Countdown to love
For many people, New Year's Eve is the most exciting day of the year. Mix that excitement with the energy and dazzling lights of New York and you've got the setting for director Garry Marshall's film, New Year's Eve.
The movie celebrates themes of love, hope, forgiveness, second chances and fresh starts through the intertwining stories of a group of people. Some of their experiences mean characters cross paths only briefly; others intersect completely.
The one unifying thread is that everything on screen happens over one day - before midnight - when the traditional Times Square ball drops down a pole - on cue - as New Year's Eve becomes New Year's Day. An estimated million people will cram into Times Square to celebrate the moment. More than one billion people are expected to watch the traditional countdown. And that's where the film starts, as Claire (Hilary Swank), who is responsible for ensuring the ball drop happens without a hitch, is making the final arrangements for midnight.
As well as Swank, Marshall's huge star cast includes Halle Berry, Jessica Biel, Zac Efron, Robert De Niro, Katherine Heigl, Sarah Jessica Parker, Glee's Lea Michele, Ashton Kutcher, Michelle Pfeiffer and singer-turned-actor Jon Bon Jovi.
Berry plays a nurse helping cancer sufferer De Niro, whose dream is to be in Times Square at midnight. Bon Jovi is desperate to reunite with his former girlfriend, Heigl, while a grumpy Kutcher is stuck in a lift with singer Michele ... and that's just for starters.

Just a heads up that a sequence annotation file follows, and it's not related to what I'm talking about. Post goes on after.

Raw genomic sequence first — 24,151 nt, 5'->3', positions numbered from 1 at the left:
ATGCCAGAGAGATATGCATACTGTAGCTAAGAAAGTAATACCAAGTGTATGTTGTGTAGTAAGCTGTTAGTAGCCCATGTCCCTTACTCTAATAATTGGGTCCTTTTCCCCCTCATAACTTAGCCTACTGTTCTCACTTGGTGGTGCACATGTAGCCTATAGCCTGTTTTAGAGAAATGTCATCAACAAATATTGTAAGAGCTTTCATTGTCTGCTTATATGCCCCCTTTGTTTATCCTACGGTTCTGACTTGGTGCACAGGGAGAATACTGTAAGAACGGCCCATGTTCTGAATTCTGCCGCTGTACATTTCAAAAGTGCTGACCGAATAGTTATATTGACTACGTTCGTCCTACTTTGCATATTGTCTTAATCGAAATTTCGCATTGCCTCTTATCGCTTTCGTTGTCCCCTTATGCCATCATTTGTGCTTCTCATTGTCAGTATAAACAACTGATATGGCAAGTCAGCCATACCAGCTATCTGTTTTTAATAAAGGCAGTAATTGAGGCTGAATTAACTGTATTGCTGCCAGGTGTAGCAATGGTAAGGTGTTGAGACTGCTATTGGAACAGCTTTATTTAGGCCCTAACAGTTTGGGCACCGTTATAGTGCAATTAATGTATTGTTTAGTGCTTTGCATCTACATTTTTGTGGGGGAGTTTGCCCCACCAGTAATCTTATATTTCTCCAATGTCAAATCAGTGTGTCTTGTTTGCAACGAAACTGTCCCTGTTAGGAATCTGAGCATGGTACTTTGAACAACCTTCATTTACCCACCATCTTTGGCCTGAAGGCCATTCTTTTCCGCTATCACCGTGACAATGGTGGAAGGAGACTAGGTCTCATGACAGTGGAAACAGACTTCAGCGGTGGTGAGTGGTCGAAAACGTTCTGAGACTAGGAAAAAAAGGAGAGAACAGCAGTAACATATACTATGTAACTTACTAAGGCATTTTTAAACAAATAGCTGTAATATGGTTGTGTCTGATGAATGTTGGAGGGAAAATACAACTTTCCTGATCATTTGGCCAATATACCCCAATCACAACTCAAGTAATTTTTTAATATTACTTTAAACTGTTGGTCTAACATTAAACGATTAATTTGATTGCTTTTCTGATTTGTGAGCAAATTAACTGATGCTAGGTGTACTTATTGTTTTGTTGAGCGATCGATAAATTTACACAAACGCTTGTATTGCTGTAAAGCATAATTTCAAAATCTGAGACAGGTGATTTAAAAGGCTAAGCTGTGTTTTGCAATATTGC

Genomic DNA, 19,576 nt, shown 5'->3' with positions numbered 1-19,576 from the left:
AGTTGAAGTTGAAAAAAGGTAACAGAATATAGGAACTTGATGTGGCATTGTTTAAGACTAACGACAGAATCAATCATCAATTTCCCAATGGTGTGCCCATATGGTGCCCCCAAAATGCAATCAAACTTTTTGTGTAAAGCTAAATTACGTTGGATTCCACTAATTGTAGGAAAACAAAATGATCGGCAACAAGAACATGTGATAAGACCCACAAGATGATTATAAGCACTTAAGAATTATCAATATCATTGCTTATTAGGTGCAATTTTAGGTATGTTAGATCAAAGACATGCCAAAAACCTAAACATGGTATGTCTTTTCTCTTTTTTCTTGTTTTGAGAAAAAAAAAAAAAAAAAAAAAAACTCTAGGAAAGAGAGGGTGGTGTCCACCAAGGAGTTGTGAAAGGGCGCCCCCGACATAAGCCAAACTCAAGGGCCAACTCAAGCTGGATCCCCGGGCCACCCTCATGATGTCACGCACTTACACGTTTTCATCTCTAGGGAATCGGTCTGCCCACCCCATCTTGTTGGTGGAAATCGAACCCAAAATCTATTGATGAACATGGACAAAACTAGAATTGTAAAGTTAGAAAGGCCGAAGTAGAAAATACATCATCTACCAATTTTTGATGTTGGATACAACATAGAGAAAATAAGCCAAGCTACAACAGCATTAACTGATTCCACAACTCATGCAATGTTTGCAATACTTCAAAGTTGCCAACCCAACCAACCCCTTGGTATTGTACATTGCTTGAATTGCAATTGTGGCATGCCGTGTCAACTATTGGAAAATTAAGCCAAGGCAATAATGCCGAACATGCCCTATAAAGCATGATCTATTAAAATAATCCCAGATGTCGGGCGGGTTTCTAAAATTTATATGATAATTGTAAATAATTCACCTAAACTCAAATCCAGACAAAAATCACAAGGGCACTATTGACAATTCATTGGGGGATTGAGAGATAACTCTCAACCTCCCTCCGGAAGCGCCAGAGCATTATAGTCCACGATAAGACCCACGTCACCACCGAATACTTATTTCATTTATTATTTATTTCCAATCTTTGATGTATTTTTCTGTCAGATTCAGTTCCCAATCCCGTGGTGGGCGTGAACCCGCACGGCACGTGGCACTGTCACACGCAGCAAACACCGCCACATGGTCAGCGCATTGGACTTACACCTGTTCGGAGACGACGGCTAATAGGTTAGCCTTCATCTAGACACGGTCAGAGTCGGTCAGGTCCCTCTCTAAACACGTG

Marshall was keen to reunite with screenwriter Katherine Fugate after their hit 2010 rom-com Valentine's Day, and focus on New Year's Eve, life's 'great reset button'.
'It's the perfect opportunity to take stock of things, think about the mistakes of the past year and about how maybe you can do better. A time to be thankful for what you have.
'It's also a fun, exciting, wonderful time, full of anticipation - and yes, some craziness. Mostly it's about hope, when everything seems possible, if you're willing to take another chance.'
Fugate adds: 'We wanted a story of first love and one of forgiveness, as well as stories about taking a risk, letting things go, revisiting an old flame, making amends, having a baby, starting fresh ... with love being the mitigating force in all of them.'
Producers Mike Karz and Wayne Rice also worked on Valentine's Day. Karz says: 'We were looking for characters that move in directions you don't necessarily see coming, or interact with characters who may not be ones you expect. Katherine [Fugate] is so skilful - not only in creating these individuals, but also in interweaving storylines in a natural way.'
Rice says: 'It's designed so the entire sequence takes place in one day. The third act of a movie is often about a ticking clock; in this case, there's an actual clock that triggers the action for everyone.'
New Year's Eve opens Thursday